Alpine Summit

Tuesday, September 13, 2005

Lost in Translation

Dory at Wittenberg Gate, the creator of the Christian Carnival, talks about a paper written by Leland Ryken; a professor of english at the University of Oregon. The paper is about choosing a Bible specifically, which translation is best to use.

His conclusion is that it's best to use more literal translations, also known as "word-for-word," rather than dynamic equivalence or "thought-for-thought" translations. His point was that the literal translations aren't perfect reproductions, but the mistakes are more a language barrier than anything else. At the same time, the dynamic equivalent versions express an opinion of how the words are supposed to be read, and hence, the opinions of the committees who interpreted the book are within their version of the Bible.

He cites several examples of how this applies and many of them are indeed similar in wording, but not the same in meaning. He cites several Bible versions and their exerpts to back up his claims. I have to say he makes a really convincing argument as to why more literal translations, such as the King James Version, should be preferred over more paraphrased versions such as The Message or The Living Bible.

My own personal preference is the King James Version of the Bible. It's written in Middle English, but is a very literal translation (NKJV uses modern equivalent words, but all I have KJV). I do, as Ryken mentions, have trouble from time to time with the wording in the KJV. During those instances, I read different versions, NIV (New International Version), DRB (Douay Rheims Bible), and ESV (English Standard Version) being my preferred, to see what the thought behind it was (as a matter of fact, Ryken lists the ESV as a literal translation). I do recognize that translations are going to be different when viewed through the lens of an interpreter, but they're also good to jumpstart thinking on a particular passage.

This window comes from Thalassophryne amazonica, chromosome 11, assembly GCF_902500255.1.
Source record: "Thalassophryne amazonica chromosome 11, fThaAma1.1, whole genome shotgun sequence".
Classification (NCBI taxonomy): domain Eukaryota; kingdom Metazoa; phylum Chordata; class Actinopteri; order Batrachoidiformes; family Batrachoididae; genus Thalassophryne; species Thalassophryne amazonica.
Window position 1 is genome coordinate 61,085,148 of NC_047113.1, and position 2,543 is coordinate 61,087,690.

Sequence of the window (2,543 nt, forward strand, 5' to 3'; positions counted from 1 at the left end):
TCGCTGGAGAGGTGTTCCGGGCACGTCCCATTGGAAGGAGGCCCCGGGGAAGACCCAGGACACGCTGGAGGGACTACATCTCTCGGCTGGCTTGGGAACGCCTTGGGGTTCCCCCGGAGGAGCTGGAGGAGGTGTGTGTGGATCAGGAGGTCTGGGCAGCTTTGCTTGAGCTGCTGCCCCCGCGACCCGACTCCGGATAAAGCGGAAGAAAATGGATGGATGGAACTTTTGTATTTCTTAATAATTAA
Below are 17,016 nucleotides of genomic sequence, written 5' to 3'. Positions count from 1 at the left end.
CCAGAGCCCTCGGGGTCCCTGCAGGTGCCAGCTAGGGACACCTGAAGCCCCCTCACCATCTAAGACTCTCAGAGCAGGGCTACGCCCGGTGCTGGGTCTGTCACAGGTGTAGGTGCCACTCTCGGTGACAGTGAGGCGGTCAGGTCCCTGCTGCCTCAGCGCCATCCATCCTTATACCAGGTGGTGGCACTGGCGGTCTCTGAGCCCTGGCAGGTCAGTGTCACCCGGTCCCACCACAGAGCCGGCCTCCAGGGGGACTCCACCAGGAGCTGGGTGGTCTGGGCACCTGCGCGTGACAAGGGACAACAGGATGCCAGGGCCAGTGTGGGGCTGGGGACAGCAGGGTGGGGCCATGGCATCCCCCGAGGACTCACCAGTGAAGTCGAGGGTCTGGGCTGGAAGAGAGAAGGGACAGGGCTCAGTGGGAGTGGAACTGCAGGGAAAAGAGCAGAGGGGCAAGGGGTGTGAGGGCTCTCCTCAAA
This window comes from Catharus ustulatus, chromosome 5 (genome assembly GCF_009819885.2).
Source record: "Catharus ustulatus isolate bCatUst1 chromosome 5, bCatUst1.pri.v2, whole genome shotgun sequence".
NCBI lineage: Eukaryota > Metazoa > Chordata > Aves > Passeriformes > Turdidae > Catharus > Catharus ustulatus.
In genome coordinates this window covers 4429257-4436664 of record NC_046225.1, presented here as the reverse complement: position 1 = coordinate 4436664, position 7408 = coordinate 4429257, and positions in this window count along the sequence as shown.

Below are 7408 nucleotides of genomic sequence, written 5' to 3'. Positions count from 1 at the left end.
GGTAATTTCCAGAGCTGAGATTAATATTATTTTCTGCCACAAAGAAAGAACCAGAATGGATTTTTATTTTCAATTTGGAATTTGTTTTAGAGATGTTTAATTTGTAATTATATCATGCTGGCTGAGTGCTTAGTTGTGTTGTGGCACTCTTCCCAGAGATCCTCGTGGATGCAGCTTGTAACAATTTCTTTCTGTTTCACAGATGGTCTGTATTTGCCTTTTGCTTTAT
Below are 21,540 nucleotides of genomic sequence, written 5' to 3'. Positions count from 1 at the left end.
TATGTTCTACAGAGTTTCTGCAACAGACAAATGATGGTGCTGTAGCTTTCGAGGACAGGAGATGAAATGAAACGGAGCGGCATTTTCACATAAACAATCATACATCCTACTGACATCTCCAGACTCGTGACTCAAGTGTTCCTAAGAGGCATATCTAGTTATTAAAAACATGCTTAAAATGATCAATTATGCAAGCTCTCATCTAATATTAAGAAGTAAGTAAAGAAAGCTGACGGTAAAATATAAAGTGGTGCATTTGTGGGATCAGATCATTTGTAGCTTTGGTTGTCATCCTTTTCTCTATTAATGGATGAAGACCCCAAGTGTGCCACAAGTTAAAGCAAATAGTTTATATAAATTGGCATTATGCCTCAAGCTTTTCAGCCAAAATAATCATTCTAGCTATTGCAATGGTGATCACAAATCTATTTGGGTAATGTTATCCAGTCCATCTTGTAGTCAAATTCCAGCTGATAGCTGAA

Sometimes I need help with literal translations and reading more interpretive translations is good for that. So, while I prefer the literal (KJV), I don't just sit unsatisfied in ignorance after reading something, I see what others think about that passage and then decide for myself what I think is really being said. The dynamic-equivalence Bibles are perfect for that.

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